Prashnam: The Story and the Science (Part 7)

Use Cases

In India recently, a huge controversy has broken out on TV ratings which are published by BARC (Broadcast Audience Research Council). The ratings have been allegedly manipulated by some channels. Given that advertisers spend tens of thousands of crores based on these ratings, the incentive to tamper with the process is definitely there.

So, just what is the process? BARC has 44,000 meters put in households across the country – thus creating a fixed panel of television viewers. Data from these meters is then collected and collated to provide weekly ratings. The location of the meters do not change for a substantial period of time. You can imagine what can be done if some of the households where the meters are present are identified. And therein lies the problem.

Now, imagine an alternate solution. A random sample of a few hundred people can be surveyed daily about what they watched. The sample can be changed daily so no manipulation can be done. Because the cost of IVR surveys is much lower, the frequency can be increased. Results can be made available in near real-time on the viewing habits of people.

This is the power that Prashnam’s solution can bring to the table. By randomising the sample, bringing down cost and eliminating errors, Prashnam can revolutionise surveys. Quick surveys, done frequently, can provide better inputs for decision-making. Consider, how several US agencies do it (look not just at the sample size but also at the frequency):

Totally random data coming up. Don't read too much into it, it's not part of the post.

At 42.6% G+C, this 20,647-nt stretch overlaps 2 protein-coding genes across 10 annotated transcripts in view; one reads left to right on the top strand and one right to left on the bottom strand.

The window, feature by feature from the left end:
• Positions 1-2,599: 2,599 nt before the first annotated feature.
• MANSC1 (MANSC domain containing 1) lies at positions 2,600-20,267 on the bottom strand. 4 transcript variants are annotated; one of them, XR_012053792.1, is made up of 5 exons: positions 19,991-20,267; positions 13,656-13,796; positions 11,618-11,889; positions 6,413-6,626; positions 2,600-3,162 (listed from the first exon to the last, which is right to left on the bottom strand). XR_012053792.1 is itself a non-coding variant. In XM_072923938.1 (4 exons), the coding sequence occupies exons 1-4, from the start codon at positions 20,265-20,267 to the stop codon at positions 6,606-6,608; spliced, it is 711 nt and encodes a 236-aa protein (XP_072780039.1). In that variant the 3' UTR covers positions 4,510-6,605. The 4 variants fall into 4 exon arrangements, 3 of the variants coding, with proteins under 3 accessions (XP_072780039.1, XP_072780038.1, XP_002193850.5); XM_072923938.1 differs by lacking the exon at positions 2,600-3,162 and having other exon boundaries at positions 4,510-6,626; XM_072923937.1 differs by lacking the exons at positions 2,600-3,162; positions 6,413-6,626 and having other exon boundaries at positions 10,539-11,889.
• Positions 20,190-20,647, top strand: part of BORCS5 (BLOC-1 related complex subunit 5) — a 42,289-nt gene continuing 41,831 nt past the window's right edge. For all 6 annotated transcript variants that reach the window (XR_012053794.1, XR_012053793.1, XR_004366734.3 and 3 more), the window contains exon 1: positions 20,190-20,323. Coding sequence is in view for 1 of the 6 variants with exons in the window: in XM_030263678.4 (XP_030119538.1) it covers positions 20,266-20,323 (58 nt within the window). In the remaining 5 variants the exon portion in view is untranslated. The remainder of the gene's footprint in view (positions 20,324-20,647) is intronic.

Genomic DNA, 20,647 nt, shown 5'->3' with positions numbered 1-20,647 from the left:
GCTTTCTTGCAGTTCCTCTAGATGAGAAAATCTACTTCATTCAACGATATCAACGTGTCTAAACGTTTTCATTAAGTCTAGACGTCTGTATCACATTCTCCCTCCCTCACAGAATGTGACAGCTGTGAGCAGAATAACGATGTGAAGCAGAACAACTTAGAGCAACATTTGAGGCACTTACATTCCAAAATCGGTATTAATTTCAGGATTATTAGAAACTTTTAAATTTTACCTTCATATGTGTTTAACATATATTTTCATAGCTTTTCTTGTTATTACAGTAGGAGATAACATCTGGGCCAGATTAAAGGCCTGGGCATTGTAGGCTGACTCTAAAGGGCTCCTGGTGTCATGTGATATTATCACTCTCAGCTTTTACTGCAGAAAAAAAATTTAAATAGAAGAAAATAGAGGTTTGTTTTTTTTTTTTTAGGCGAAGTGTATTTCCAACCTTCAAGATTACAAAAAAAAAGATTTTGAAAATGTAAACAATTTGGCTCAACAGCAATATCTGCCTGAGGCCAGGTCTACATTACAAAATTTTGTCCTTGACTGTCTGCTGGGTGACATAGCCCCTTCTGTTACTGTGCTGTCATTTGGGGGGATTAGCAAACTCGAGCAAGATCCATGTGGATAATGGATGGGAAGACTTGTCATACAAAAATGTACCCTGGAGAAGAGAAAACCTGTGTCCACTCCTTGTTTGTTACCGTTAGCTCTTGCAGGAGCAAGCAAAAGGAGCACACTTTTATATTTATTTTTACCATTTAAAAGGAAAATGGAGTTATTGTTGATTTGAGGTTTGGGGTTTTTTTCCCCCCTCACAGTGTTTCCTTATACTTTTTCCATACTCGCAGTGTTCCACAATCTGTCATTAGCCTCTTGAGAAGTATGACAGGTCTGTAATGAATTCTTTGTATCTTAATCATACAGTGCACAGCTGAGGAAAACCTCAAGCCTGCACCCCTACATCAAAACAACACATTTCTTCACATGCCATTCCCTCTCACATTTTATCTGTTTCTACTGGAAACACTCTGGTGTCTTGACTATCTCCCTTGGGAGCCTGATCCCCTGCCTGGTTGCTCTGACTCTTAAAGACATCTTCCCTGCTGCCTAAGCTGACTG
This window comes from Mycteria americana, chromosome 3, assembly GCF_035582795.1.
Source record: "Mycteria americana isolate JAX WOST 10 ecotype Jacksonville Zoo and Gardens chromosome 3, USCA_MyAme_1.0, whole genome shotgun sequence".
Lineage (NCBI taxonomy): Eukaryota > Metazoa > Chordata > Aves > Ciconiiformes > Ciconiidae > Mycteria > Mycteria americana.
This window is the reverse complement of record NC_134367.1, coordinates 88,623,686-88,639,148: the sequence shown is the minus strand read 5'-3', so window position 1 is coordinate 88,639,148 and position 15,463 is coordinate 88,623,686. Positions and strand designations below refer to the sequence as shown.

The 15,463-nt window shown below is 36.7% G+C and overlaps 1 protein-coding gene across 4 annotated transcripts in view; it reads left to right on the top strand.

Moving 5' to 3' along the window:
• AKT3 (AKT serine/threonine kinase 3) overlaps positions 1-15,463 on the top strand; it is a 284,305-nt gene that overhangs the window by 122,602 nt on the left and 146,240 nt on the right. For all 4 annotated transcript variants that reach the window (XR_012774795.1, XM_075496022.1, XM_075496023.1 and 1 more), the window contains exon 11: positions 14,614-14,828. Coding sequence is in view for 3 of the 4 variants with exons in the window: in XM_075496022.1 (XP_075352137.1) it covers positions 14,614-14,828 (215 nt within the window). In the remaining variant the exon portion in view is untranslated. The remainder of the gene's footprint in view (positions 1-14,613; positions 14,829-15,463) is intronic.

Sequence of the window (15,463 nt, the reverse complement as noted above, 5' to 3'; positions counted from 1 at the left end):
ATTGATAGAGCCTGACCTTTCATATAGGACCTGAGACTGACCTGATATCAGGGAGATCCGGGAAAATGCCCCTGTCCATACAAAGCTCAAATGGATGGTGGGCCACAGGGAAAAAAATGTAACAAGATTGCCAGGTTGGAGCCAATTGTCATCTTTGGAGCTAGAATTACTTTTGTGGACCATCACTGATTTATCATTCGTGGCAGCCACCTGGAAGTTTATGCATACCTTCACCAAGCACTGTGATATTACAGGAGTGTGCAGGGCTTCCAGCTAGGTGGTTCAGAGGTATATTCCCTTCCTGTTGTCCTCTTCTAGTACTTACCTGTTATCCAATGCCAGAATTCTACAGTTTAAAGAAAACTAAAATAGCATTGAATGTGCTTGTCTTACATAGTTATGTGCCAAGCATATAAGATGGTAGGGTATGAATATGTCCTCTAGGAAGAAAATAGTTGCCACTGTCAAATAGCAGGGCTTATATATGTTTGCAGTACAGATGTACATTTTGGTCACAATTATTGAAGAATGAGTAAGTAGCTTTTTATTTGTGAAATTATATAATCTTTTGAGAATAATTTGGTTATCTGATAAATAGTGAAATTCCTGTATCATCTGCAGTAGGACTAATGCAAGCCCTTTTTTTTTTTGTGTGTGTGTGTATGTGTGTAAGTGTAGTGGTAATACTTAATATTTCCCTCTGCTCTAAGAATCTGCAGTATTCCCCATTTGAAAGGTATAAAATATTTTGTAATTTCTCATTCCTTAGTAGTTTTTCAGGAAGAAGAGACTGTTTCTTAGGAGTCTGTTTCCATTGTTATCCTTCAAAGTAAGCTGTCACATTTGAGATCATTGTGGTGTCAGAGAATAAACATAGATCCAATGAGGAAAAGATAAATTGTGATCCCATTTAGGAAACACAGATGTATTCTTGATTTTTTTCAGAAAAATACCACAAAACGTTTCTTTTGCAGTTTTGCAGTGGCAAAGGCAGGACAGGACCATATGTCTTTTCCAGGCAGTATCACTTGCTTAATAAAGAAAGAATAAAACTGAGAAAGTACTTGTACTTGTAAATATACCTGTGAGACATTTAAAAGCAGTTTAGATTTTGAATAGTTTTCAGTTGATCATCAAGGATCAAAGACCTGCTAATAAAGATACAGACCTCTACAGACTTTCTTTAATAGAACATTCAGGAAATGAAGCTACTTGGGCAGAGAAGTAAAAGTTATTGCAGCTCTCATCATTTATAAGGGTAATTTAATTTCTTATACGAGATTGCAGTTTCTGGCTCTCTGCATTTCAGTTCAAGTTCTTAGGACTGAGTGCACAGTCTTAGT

• US Presidential surveys get inputs from 900-1000 people via phone on a daily or weekly basis to provide insights into what 200 million American voters are thinking
  • University of Michigan’s Consumer Confidence survey does 500 interviews each month
  • The US Federal Reserve Inflation Expectations survey covers 1300 households and is done monthly
  • The US Purchasing Manager’s Index surveys 400 senior purchasing managers monthly

Prashnam can bring the same ease and affordability to surveys in India. It is up to the imagination of decision-makers to use it. What we have created is an engine whose power is only limited by the human mind.

Did people see your ad in the 8 pm TV serial? What should be the angle on the 9 pm prime time TV show? What hair oil are people using? What is the perception of your detergent brand among consumers? Which candidate should be given the ticket for the election? What is public perception about government programmes? Which marketing slogan sounds better? Which song tune will work better? For all the questions, a Prashnam survey can provide quick answers. The Prashnam use cases are many and unlimited. Just like Google’s search box.


For me, Prashnam is the culmination of a journey that began during the 2014 election campaign. The seeds were sown then, the tree has grown. My hope is that it finds use in hundreds of daily decisions that people make. As we say on the Prashnam website: “No longer does one have to make big decisions based entirely on one’s intuition or in isolation. No longer does one have to be told by self-styled pundits on what people think. Our platform seeks to revolutionise the insight gathering process cutting times from weeks to mere hours.” Try it out and experience the magic!

Published by

Rajesh Jain

An Entrepreneur based in Mumbai, India.